Remembering Award-Winning Broadway Playwright Terrence McNally
Terrence McNally loved Sarasota almost as much as he loved Maria Callas, Damn Yankees and his husband of 17 years, Broadway producer Tom Kirdahy.
Kirdahy and McNally, the four-time Tony Award-winning playwright whose works include Frankie and Johnny in the Clair du Lune, Master Class and Lips Together, Teeth Apart, bought a condo on Longboat Key four years ago.
“We had a place in Key West, but it became increasingly clear that Terrence could no longer do the stairs,” Kirdahy says. “We needed a place where he could be in the sun, but also a place that could be very private for us, where we would not run into people we know every day.”
And the flight from New York was easy. They could jump on JetBlue Thursday morning and spend the rest of the week enjoying sunsets over the Gulf Coast. And that’s what they did on Thursday, March 19, 2020. The next day, McNally wasn’t feeling well. When he began coughing up blood on Saturday, Kirdahy called 911. McNally died three days later of complications from Covid-19. He was 81.
McNally was the first Broadway figure to die from the virus. He would not, sadly, be the last, but his death hit New York’s tight-knit theater community especially hard. For five decades, he wrote comedies and dramas that dealt candidly with gay life. His 1965 play And Things That Go Bump in the Night featured the first openly gay couple ever portrayed on Broadway. He created roles for James Coco, Christine Baranksi, Swoosie Kurtz, Zoe Caldwell and his close friend, Nathan Lane. When he wasn’t writing plays, he was writing musicals—The Rink, Kiss of the Spider Woman, The Full Monty and Ragtime. At one point, he was in such demand as a musical theater writer that he put a sign on his desk: “No more musicals.”
He had a reputation for being fast and efficient, and, as theater people go, relatively ego-free. “Terrence solved problems,” David Yazbek, who wrote the score to The Full Monty, once told me. “If a scene didn’t work, he would redo it. He worried about things, but underneath the worry was the capacity to fix it.”
McNally’s association with the west coast of Florida goes back to Nov. 3, 1938, when he was born in St. Petersburg, where his father ran a bar and grill on the beach. After World War II, his family moved to the other side of the Gulf Coast—Corpus Christi, Texas—where he was raised. He came to New York in 1956 to attend Columbia University, and started going to the opera and the theater. He saw Callas in Norma, which many years later would inspire Master Class. He tried to get into My Fair Lady, the hottest ticket in town, but couldn’t. The guy in the box office told him to check out another show a few blocks away: Damn Yankees, starring Gwen Verdon. One night, McNally crashed a party full of theater people, and met an older, handsome, aloof man. It was Edward Albee, who had just written The Zoo Story. After the party, Albee offered to give him a ride home, but suggested they have a nightcap at his apartment first. “It was so late, I wondered what his wife would think,” McNally said. “Shows you how good my gaydar was back then.”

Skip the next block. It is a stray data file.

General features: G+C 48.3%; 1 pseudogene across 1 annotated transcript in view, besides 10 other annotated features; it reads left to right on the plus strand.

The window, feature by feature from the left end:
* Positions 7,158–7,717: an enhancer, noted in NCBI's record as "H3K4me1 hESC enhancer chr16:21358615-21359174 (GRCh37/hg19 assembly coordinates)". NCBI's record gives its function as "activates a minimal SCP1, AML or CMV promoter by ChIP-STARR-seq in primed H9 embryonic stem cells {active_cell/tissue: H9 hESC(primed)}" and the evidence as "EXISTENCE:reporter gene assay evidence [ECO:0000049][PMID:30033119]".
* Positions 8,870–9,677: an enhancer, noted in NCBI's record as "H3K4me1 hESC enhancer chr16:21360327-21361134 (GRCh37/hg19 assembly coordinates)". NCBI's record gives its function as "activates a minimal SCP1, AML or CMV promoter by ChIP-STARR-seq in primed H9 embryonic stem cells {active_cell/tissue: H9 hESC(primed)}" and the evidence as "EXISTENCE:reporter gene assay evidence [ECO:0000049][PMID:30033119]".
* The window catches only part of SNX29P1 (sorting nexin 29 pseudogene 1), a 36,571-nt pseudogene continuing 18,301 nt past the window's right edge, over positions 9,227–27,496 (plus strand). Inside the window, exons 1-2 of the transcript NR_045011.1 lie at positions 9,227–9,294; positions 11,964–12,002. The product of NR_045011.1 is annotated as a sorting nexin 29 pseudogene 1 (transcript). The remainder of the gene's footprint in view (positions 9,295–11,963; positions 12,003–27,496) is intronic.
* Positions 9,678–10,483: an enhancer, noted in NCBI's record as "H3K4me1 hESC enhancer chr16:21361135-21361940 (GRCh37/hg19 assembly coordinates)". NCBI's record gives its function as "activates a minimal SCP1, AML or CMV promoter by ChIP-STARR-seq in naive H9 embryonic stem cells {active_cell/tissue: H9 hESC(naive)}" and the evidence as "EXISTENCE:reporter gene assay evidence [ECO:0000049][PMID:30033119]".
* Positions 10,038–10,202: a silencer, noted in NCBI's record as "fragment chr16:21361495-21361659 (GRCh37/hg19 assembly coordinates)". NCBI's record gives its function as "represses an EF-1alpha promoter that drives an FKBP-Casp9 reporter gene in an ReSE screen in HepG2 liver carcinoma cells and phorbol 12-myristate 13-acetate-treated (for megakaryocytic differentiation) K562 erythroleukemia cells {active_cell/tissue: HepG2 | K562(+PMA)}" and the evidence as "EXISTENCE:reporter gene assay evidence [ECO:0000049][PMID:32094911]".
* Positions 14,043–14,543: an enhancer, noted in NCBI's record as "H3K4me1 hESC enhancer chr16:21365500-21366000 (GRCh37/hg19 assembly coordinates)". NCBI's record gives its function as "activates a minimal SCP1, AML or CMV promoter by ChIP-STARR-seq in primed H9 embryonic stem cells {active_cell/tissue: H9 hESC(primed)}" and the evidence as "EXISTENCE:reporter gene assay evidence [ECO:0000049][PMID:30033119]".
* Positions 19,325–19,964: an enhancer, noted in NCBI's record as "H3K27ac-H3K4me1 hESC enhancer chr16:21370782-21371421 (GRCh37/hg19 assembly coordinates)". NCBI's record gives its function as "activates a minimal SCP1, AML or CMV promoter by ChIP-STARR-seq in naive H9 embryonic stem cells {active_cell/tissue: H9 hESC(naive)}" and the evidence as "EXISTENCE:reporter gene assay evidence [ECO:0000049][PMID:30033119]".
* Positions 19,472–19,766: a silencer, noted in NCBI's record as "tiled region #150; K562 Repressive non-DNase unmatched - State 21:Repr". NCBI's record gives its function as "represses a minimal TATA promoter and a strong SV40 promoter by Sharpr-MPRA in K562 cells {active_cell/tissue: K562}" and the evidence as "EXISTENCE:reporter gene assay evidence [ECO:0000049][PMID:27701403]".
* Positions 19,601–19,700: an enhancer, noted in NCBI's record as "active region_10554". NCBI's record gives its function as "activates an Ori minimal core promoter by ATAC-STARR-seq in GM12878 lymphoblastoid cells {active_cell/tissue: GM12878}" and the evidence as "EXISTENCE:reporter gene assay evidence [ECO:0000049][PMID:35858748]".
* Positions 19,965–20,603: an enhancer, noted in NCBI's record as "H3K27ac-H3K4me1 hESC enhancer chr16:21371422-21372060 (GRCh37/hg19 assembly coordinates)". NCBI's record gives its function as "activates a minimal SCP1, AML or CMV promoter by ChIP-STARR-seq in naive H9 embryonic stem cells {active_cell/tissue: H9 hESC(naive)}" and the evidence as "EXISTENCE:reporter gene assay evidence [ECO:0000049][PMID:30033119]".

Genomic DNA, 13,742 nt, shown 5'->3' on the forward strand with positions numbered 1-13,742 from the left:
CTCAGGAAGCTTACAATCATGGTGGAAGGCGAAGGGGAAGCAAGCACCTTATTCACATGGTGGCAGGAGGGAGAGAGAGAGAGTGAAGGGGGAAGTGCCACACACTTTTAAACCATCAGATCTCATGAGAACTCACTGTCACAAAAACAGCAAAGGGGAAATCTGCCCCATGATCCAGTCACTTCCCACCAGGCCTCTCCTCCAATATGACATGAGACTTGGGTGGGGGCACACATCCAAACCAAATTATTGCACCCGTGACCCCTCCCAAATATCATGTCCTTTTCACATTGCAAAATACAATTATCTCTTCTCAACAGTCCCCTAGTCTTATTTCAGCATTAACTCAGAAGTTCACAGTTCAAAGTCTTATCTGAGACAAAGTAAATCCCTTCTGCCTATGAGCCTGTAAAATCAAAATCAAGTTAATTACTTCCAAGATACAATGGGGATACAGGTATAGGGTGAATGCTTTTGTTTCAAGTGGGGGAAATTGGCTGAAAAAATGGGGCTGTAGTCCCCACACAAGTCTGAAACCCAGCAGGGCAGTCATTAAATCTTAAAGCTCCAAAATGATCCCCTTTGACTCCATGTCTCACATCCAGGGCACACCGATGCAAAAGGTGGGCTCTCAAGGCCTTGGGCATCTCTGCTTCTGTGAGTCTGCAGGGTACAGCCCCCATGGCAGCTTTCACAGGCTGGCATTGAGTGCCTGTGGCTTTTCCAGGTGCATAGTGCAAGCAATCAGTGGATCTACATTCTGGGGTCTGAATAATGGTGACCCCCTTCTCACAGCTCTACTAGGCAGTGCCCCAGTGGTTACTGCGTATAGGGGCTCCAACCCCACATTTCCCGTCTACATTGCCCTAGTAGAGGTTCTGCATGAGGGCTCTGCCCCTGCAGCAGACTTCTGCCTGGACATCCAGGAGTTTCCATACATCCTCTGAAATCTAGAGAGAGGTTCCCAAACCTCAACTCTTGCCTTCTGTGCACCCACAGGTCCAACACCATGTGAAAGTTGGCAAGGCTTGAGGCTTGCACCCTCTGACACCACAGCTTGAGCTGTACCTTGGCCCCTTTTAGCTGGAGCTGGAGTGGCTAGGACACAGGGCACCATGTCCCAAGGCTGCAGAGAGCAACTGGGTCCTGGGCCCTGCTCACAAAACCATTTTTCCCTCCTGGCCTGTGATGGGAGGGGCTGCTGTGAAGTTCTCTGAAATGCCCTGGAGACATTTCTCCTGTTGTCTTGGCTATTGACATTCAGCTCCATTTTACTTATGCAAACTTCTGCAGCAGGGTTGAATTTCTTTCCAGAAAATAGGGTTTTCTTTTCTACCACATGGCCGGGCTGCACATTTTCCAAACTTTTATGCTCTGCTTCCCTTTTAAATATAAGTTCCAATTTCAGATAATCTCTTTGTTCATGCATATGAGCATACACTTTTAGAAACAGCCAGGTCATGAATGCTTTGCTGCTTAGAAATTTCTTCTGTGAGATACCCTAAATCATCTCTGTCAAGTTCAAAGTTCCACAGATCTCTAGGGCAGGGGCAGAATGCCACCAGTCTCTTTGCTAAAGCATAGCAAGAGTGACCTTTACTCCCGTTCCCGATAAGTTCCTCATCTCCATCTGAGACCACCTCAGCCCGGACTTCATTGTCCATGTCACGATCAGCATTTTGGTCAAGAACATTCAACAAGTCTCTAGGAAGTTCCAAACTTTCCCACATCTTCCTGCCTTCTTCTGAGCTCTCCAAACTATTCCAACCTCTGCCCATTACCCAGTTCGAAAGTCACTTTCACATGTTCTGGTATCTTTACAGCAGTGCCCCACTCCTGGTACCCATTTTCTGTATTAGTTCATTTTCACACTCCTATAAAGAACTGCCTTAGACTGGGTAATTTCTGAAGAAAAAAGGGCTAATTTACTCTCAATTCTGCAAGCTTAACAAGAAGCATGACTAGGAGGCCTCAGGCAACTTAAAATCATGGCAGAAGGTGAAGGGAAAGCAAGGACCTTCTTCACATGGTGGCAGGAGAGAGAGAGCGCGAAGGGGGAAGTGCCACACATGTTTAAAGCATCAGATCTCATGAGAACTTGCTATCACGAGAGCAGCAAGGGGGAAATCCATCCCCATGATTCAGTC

They became lovers, and “suddenly I found myself living with him,” McNally said. Albee was writing Who’s Afraid of Virginia Woolf at the time. McNally was taking his first stab at playwriting. They’d read scenes to each other at the end of the day. “Mine were good,” McNally said. “Edward’s were better.”
The relationship, fueled by alcohol (“that’s what I thought writers were supposed to do back then: drink, drink and smoke,” McNally said), did not last. McNally went on to write other plays, but only The Ritz, starring Rita Moreno, had any success. At one point, he had just $400 in his bank account. But he kept writing, despite some terrible reviews.
“That’s life,” he once said to me over lunch in a Greenwich Village restaurant. “You’re disappointed for five minutes, and then you pick yourself up and get on with it. Or you don’t. Then you become an alcoholic.”
McNally did become an alcoholic, but he got sober in the 1980s and wrote, with a clear head, the plays and musicals he’s celebrated for today.
In Sarasota, McNally found what he loved in New York: the arts. He and Kirdahy went to the Asolo, The Ringling, the ballet and the opera. The restaurant scene wasn’t bad, either, though McNally didn’t go for the fancy places. His favorite was the Old Salty Dog.
And at the end of the day there were the sunsets. “We were two old men, holding hands on our balcony,” Kirdahy says. “I thought there’d be a few more, but I’m glad we had those last two. They were spectacular.”
Michael Riedel is a longtime New York Post theater columnist and broadcaster. His most recent book, Singular Sensation: The Triumph of Broadway, was published in November.